Migraine and sleep

Migraine and sleep

The relationship between sleep and migraine has long been poorly understood, and unfortunately, this connection is still not clear for researchers.

According to this study on triggers of severe migraine attacks published in 2007, 95% of migraine sufferers attribute their migraines to at least one trigger, with sleep disturbances ranking as the most common triggers for 50% of patients.

Sleep disturbances (lack of sleep, excessive sleep, or sleep apnea) can trigger migraine attacks or headaches. Conversely, adequate sleep can relieve tension and reduce the risk of migraine attacks.

What is the link between sleep and migraine attacks? We’ve provided a brief summary of various studies addressing this topic.

 🫁 What are the links between breathing during sleep and migraine?

 🫁 What are the links between breathing during sleep and migraine?

Several studies have been conducted to establish a connection between sleep apnea and migraine on one hand, and between snoring and migraine on the other hand.

The body, especially the brain, needs a continuous supply of oxygen. A decrease in oxygen levels can promote the onset of migraine attacks. Sleep apnea and snoring may both lead to a reduction in oxygen intake. This is why there is a potential link to be explored between sleep breathing and migraines.

It’s important to note that research on sleep is still limited and relatively recent. The findings from these studies can be considered, but no clear and precise connection can be established between sleep and migraines. Research on this topic is far from conclusive.

Sleep apnea is characterized by a kind of breathing blockage, leading to a decrease in oxygen supply to the blood, which affects an individual’s cardiovascular and brain health.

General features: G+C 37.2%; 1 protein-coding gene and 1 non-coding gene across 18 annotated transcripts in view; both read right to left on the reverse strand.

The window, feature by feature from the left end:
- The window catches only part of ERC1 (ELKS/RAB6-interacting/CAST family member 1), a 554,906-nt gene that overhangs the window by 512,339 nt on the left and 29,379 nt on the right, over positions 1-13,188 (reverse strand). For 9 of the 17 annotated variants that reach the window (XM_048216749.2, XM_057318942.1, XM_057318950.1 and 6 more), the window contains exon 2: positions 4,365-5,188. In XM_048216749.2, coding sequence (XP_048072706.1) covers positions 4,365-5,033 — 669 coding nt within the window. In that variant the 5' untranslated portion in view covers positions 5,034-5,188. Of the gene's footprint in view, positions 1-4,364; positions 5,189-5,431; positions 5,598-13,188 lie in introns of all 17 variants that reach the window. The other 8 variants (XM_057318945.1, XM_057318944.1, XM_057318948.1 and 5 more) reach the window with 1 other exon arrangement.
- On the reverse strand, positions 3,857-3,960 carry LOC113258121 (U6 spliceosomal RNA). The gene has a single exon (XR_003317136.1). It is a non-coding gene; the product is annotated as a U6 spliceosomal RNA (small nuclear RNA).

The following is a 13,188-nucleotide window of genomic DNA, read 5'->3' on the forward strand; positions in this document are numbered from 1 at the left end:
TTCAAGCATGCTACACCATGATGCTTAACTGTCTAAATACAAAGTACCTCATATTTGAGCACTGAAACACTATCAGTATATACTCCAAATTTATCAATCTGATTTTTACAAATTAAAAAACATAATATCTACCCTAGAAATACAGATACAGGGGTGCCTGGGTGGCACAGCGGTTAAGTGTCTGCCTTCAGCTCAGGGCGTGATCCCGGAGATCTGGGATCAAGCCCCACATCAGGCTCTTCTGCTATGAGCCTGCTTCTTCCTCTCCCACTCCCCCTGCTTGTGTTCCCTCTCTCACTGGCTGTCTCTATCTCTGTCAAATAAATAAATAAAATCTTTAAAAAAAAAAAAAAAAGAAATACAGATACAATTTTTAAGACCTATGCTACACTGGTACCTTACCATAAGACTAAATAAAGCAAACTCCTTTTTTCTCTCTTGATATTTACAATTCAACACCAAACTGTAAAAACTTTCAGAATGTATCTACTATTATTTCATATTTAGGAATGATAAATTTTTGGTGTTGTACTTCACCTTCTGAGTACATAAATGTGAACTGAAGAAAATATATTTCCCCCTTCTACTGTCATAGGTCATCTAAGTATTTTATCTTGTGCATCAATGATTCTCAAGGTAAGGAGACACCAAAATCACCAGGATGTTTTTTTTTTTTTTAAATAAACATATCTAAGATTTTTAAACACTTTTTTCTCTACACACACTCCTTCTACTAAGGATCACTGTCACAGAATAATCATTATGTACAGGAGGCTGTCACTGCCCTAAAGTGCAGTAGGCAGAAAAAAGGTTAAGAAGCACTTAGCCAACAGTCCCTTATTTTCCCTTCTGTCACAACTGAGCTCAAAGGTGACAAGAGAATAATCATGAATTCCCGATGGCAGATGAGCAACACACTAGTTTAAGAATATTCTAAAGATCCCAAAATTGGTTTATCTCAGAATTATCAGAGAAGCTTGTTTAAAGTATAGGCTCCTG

A study published in the journal Cephalalgia aimed to investigate the prevalence and characteristics of migraines and sleep apnea. This study was conducted in Norway in 2011 with 431 participants to establish a relationship between headaches and sleep apnea. The result of this study showed that 11.8% of participants with sleep apnea were diagnosed with morning headaches related to sleep apnea. Thus, this study supports the existence of a correlation between sleep apnea and morning headaches.

Snoring can also be related to morning headaches. Snoring results from a reduction or blockage of the upper airways, limiting the oxygen supply to the body during sleep. In a 2011 study, Chen et al. investigated the relationship between headaches and snoring. They observed the presence or absence of morning headaches in 268 snorers one day a week for six months. 23% of snorers experienced morning headaches. Snoring could, therefore, be associated with morning headaches.

Apart from oxygen supply problems related to sleep apnea or snoring, migraines might also be linked to other sleep disorders such as drowsiness, poor sleep quality, and insomnia. If you suspect you have sleep disorders, consult a doctor or a pulmonologist who can guide you toward appropriate treatment.

Please note that the studies are not comprehensive enough, and a clear link between sleep apnea, snoring, and migraines cannot yet be established.

😴 How sleep influences the onset of migraine?

😴 How sleep influences the onset of migraine?